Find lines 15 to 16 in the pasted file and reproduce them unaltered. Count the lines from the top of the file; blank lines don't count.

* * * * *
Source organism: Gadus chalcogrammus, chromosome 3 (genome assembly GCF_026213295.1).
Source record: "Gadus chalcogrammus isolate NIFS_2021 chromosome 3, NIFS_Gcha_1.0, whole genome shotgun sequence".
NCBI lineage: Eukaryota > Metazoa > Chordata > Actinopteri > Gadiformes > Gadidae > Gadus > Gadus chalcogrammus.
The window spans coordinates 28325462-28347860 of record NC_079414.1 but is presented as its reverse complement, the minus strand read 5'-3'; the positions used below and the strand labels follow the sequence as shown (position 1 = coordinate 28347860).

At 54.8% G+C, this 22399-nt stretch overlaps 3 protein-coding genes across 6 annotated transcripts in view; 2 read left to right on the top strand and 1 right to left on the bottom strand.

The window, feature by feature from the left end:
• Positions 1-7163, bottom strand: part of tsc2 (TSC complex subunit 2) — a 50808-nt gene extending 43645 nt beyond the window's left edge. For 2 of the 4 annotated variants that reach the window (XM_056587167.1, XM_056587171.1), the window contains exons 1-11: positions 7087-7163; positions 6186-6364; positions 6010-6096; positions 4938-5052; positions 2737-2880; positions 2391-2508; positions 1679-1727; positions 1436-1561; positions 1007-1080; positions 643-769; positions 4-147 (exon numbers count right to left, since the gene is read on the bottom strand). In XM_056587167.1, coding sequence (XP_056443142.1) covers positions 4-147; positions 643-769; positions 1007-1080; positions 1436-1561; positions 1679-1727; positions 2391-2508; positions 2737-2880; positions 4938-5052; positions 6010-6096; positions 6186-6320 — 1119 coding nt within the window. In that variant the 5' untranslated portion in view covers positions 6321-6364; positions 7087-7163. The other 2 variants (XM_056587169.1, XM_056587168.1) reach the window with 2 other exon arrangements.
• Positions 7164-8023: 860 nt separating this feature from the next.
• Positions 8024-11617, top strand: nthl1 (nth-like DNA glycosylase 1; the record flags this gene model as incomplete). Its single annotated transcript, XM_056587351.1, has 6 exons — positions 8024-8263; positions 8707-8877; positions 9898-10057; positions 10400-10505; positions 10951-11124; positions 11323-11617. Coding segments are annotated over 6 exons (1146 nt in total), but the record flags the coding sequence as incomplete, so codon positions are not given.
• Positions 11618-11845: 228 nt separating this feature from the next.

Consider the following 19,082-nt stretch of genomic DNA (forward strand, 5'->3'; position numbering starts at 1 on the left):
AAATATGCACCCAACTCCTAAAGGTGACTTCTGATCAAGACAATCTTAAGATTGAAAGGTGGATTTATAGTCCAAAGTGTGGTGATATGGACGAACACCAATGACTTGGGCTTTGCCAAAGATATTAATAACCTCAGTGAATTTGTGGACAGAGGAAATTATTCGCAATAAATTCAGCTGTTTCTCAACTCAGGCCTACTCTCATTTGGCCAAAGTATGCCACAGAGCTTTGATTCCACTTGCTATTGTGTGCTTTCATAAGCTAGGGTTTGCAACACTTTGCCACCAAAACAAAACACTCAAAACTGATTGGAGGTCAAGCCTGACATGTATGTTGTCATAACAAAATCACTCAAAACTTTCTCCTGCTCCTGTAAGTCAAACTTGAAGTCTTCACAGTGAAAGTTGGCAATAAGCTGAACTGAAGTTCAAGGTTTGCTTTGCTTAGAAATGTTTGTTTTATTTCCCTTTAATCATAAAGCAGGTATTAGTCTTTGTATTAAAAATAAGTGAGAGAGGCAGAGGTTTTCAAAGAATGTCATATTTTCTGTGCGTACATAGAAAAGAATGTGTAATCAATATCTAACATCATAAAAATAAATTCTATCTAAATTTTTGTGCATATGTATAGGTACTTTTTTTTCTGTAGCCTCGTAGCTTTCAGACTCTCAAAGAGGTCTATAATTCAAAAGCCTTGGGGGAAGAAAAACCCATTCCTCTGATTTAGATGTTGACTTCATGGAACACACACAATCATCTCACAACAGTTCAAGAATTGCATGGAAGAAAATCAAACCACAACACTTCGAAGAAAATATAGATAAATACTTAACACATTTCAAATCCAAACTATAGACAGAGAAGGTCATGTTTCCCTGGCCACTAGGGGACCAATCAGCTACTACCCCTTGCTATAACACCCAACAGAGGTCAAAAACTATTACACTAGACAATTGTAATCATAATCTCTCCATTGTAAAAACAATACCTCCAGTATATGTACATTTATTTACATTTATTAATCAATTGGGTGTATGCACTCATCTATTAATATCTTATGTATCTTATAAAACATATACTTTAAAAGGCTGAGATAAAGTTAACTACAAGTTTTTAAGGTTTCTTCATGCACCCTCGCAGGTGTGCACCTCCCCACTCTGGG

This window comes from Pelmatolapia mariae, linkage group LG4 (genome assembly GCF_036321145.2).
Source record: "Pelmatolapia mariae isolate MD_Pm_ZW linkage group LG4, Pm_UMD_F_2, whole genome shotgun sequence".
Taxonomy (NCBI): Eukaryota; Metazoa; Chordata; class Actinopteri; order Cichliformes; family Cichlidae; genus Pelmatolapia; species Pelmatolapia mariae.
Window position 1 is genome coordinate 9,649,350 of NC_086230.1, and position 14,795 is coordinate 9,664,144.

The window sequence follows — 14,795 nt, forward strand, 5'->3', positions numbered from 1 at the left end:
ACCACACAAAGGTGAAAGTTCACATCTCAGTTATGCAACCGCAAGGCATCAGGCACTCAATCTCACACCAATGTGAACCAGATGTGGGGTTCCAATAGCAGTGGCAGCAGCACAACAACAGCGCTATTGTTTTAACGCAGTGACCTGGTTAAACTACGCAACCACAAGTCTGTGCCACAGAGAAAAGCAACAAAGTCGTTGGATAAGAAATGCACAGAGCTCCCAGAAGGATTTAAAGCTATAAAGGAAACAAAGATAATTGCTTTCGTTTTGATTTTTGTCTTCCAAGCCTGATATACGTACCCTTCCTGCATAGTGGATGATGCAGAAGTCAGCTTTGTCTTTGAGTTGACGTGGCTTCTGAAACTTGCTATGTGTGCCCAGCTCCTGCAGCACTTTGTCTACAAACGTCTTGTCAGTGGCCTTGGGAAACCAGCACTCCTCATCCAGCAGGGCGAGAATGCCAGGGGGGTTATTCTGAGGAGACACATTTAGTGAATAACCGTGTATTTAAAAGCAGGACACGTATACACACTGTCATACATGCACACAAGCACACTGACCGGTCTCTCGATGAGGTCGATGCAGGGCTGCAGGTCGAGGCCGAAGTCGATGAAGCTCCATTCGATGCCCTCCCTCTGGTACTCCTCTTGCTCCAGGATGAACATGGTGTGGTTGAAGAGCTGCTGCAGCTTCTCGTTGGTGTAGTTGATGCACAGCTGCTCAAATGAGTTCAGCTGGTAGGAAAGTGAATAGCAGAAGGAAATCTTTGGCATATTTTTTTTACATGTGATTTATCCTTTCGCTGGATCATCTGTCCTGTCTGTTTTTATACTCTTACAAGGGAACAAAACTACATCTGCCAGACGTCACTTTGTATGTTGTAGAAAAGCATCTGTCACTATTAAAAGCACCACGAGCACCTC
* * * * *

Taxonomy (NCBI): Eukaryota; Metazoa; Chordata; class Actinopteri; order Cichliformes; family Cichlidae; genus Pelmatolapia; species Pelmatolapia mariae.
Window position 1 is genome coordinate 9,649,350 of NC_086230.1, and position 14,795 is coordinate 9,664,144.